First Cohort of Muslim Artists Announced for Sundance-Disney Fellowship

Image: Sundance Institute
Image: Sundance Institute

Short Summary:

The Sundance Institute and The Walt Disney Company have launched the "Sundance Institute | The Walt Disney Company Muslim Artist Fellowship," aimed at supporting four Muslim artists with a year-round development program. This initiative includes a $15,000 grant for each artist and opportunities for networking, aimed at enhancing Muslim representation in film and television.
Sundance Film Festival
United States (USA)

The Sundance Institute, renowned for its support of independent filmmaking, and The Walt Disney Company have jointly announced the inception of the “Sundance Institute | The Walt Disney Company Muslim Artist Fellowship.” This pioneering program is designed to offer substantial creative and strategic support to four Muslim artists, facilitating their growth and enhancing their impact in the film and television industry.

This fellowship is a part of Disney Future Storytellers, an initiative that underscores Disney’s commitment to nurturing the next wave of storytelling talent. Mahin Ibrahim, who holds the position of Director of Creative Talent Pathways, Representation & Inclusion Strategies at Disney, expressed enthusiasm about the partnership, highlighting the goal to enrich the industry with diverse perspectives and narratives.

The program provides each artist with an unrestricted grant of $15,000 to support their projects, along with customized support from the Sundance Institute tailored to their individual objectives. Moreover, the fellowship offers unique networking and community-building opportunities, enabling participants to engage with peers and industry professionals.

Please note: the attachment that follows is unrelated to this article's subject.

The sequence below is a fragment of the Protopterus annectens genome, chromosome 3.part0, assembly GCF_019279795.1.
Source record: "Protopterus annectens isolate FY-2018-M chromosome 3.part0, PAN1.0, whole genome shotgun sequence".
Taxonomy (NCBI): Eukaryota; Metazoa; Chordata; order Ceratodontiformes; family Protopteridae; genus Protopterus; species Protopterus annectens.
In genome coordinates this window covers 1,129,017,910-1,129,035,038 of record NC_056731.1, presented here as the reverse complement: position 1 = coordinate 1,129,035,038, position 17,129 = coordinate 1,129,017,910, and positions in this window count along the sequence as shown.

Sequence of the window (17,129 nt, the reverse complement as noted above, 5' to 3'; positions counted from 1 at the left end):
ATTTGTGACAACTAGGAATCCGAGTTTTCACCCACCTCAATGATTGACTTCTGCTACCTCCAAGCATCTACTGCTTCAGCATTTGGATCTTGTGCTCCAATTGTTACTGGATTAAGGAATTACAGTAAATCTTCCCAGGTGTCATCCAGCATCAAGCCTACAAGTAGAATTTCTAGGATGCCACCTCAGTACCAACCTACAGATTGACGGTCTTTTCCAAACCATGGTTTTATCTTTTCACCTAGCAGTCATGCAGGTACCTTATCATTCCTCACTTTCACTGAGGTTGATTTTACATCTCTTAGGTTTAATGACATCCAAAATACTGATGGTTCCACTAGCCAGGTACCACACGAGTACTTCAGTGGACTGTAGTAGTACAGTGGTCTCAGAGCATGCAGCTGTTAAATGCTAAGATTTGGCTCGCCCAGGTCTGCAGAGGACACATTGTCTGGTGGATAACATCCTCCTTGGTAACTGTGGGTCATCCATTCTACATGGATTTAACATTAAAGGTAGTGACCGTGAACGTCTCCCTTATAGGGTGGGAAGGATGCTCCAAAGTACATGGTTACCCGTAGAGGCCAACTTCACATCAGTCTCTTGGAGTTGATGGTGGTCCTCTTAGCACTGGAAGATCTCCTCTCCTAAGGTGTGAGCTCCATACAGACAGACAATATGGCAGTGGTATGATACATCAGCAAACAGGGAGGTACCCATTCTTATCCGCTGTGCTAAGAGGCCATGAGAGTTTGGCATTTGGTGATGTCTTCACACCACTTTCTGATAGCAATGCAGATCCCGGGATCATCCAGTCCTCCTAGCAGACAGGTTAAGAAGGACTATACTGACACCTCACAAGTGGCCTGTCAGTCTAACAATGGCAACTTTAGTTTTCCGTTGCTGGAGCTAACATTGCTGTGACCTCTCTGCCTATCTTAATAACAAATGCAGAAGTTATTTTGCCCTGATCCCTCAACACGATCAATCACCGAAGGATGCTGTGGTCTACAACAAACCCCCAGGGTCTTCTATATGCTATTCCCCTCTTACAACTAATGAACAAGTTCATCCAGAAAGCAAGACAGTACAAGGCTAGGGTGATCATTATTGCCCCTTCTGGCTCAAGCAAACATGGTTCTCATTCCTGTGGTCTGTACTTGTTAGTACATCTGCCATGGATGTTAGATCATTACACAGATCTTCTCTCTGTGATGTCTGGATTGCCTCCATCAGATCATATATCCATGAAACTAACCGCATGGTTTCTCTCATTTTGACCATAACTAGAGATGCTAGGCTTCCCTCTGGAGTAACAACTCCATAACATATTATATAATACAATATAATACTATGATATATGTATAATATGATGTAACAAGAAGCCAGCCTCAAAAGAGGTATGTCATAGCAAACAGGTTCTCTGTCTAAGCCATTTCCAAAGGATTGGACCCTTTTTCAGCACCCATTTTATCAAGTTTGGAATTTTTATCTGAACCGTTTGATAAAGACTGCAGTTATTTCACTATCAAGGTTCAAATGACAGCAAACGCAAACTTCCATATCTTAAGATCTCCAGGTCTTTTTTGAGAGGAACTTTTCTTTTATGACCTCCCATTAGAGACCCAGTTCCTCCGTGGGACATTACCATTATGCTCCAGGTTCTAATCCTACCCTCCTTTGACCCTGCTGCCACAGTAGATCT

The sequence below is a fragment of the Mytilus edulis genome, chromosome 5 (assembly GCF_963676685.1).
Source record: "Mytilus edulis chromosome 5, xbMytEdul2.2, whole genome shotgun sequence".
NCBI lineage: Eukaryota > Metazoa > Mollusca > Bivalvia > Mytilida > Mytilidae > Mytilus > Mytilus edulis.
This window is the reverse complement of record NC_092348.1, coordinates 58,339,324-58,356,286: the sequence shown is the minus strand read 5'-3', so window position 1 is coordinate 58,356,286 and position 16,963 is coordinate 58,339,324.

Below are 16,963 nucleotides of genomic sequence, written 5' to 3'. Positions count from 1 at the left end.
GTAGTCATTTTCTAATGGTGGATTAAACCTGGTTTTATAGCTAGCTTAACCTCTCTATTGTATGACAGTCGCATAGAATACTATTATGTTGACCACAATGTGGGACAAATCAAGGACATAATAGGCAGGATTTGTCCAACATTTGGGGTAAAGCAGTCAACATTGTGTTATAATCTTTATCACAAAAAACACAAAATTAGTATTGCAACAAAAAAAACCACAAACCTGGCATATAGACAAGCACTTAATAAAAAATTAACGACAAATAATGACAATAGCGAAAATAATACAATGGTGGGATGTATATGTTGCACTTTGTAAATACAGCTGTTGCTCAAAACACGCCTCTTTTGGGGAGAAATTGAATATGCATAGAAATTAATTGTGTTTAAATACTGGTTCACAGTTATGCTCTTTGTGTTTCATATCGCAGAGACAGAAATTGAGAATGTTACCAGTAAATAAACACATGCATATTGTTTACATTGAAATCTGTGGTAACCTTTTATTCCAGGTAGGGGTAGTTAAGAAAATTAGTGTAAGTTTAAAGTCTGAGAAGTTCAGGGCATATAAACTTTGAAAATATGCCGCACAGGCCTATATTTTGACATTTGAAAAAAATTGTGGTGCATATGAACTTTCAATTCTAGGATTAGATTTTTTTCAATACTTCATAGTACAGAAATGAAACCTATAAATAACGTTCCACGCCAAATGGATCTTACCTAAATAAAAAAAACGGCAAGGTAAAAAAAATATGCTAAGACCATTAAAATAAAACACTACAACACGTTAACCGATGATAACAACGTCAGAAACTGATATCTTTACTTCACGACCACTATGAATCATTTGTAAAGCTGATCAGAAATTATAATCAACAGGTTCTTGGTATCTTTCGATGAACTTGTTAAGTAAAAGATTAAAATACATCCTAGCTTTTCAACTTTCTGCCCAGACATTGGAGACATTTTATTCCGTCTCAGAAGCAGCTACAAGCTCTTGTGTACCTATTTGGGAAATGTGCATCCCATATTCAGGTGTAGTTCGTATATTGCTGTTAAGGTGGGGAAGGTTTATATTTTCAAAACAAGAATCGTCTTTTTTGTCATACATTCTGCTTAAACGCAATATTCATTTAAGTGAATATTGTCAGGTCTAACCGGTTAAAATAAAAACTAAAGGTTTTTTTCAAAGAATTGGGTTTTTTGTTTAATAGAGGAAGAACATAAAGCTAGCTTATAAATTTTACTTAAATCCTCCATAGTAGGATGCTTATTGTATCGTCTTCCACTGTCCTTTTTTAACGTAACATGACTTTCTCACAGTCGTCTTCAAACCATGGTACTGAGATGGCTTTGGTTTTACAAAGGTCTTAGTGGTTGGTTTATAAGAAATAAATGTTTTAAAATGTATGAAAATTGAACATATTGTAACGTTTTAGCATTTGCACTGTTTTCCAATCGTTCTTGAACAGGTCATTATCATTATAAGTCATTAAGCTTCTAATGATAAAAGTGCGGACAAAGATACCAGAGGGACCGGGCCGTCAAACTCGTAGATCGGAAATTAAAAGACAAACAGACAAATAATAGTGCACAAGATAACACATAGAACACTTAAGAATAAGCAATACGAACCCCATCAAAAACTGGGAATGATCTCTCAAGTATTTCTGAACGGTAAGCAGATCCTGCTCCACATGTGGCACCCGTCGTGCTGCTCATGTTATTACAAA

Hajnal Molnar-Szakacs, Sundance Institute’s Director of Artist Accelerator and Women at Sundance Programs, emphasized the importance of this initiative in promoting Muslim artists and their stories, aiming to increase visibility and representation in mainstream media.

The first cohort of the fellowship includes a diverse group of artists with unique projects:

  • Kamau Bilal, a filmmaker whose project, Brick Thieves, explores the challenges faced by a family-owned demolition business.
  • Razi Jafri, a documentary filmmaker working on Sanctuary, Purgatory, which follows a Yemeni refugee's struggle in South Korea.
  • Sarah Mokh, a writer and director focusing on Diary of a Muslim Cynic, a narrative exploring personal tragedy and mystical encounters.
  • Jumai Yusuf, who is developing Layla and the Starship Afrotopia, an afrofuturist animated series aimed at families and older children.

This fellowship signifies a significant step towards embracing diversity and inclusivity within the film and television industry, promising a future where diverse narratives and perspectives are celebrated and shared widely.